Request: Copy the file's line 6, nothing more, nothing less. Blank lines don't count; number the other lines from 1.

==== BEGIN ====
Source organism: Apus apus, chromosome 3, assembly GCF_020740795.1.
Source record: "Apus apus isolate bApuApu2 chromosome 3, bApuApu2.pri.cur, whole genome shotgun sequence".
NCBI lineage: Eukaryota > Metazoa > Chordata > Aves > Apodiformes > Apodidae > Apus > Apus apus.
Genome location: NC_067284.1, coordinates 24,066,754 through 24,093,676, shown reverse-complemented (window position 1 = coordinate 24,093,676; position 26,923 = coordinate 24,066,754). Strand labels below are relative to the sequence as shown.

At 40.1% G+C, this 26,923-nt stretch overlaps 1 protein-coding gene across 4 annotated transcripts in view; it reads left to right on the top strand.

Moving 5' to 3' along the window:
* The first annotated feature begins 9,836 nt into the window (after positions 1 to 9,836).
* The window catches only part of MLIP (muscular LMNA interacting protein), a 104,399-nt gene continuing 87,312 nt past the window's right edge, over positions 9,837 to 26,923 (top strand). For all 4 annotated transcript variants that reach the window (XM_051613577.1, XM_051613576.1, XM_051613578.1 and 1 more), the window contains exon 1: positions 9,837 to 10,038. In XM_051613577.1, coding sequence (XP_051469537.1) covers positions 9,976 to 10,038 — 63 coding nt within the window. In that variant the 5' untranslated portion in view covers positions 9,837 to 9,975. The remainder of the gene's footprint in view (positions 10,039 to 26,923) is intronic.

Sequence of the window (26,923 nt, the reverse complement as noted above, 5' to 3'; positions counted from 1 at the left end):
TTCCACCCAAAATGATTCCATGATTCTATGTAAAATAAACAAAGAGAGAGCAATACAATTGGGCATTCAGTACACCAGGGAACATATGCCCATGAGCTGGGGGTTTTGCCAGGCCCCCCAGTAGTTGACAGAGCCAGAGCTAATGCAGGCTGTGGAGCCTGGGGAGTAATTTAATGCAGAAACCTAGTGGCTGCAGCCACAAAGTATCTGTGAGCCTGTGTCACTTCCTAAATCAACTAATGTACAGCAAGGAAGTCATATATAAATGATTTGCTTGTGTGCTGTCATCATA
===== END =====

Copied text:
Moving 5' to 3' along the window: